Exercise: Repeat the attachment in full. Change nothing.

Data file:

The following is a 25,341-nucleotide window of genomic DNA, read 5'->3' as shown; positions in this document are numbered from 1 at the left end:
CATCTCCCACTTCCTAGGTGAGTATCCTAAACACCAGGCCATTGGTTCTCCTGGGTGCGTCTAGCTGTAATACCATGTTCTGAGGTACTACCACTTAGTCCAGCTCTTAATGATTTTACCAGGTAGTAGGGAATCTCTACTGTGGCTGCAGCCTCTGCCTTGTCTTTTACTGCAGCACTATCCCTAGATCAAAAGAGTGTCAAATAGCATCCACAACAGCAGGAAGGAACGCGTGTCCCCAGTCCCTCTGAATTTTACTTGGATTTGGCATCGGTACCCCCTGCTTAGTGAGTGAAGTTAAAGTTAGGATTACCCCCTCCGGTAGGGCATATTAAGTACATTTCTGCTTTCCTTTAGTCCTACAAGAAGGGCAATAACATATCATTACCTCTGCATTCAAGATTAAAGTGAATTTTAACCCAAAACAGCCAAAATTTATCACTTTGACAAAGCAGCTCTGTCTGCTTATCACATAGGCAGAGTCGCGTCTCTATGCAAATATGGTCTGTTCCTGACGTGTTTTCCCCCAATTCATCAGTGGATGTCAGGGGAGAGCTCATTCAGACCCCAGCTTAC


The following is a 25,341-nucleotide window of genomic DNA, read 5'->3' as shown; positions in this document are numbered from 1 at the left end:
CATCTCCCACTTCCTAGGTGAGTATCCTAAACACCAGGCCATTGGTTCTCCTGGGTGCGTCTAGCTGTAATACCATGTTCTGAGGTACTACCACTTAGTCCAGCTCTTAATGATTTTACCAGGTAGTAGGGAATCTCTACTGTGGCTGCAGCCTCTGCCTTGTCTTTTACTGCAGCACTATCCCTAGATCAAAAGAGTGTCAAATAGCATCCACAACAGCAGGAAGGAACGCGTGTCCCCAGTCCCTCTGAATTTTACTTGGATTTGGCATCGGTACCCCCTGCTTAGTGAGTGAAGTTAAAGTTAGGATTACCCCCTCCGGTAGGGCATATTAAGTACATTTCTGCTTTCCTTTAGTCCTACAAGAAGGGCAATAACATATCATTACCTCTGCATTCAAGATTAAAGTGAATTTTAACCCAAAACAGCCAAAATTTATCACTTTGACAAAGCAGCTCTGTCTGCTTATCACATAGGCAGAGTCGCGTCTCTATGCAAATATGGTCTGTTCCTGACGTGTTTTCCCCCAATTCATCAGTGGATGTCAGGGGAGAGCTCATTCAGACCCCAGCTTAC